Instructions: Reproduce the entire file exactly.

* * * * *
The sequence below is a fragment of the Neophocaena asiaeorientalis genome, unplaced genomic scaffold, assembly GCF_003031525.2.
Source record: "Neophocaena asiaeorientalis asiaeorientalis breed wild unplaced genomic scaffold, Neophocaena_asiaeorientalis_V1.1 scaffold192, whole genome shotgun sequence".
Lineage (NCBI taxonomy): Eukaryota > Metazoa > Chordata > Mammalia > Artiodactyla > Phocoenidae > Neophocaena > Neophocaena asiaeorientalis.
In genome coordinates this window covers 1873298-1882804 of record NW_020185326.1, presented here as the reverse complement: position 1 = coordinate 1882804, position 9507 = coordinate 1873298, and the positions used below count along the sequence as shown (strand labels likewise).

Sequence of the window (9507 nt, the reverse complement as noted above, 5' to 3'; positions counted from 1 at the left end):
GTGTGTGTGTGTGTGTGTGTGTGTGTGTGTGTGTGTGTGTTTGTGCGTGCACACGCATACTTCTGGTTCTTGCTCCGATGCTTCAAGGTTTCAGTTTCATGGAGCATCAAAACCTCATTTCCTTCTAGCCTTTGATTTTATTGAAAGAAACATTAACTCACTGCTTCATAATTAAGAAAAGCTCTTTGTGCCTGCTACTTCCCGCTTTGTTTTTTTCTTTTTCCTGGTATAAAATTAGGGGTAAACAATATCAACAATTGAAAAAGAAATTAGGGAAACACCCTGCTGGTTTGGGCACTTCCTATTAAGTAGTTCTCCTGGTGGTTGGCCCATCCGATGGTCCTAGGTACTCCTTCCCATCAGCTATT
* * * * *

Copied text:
The sequence below is a fragment of the Neophocaena asiaeorientalis genome, unplaced genomic scaffold, assembly GCF_003031525.2.
Source record: "Neophocaena asiaeorientalis asiaeorientalis breed wild unplaced genomic scaffold, Neophocaena_asiaeorientalis_V1.1 scaffold192, whole genome shotgun sequence".
Lineage (NCBI taxonomy): Eukaryota > Metazoa > Chordata > Mammalia > Artiodactyla > Phocoenidae > Neophocaena > Neophocaena asiaeorientalis.
In genome coordinates this window covers 1873298-1882804 of record NW_020185326.1, presented here as the reverse complement: position 1 = coordinate 1882804, position 9507 = coordinate 1873298, and the positions used below count along the sequence as shown (strand labels likewise).

Sequence of the window (9507 nt, the reverse complement as noted above, 5' to 3'; positions counted from 1 at the left end):
GTGTGTGTGTGTGTGTGTGTGTGTGTGTGTGTGTGTGTGTTTGTGCGTGCACACGCATACTTCTGGTTCTTGCTCCGATGCTTCAAGGTTTCAGTTTCATGGAGCATCAAAACCTCATTTCCTTCTAGCCTTTGATTTTATTGAAAGAAACATTAACTCACTGCTTCATAATTAAGAAAAGCTCTTTGTGCCTGCTACTTCCCGCTTTGTTTTTTTCTTTTTCCTGGTATAAAATTAGGGGTAAACAATATCAACAATTGAAAAAGAAATTAGGGAAACACCCTGCTGGTTTGGGCACTTCCTATTAAGTAGTTCTCCTGGTGGTTGGCCCATCCGATGGTCCTAGGTACTCCTTCCCATCAGCTATT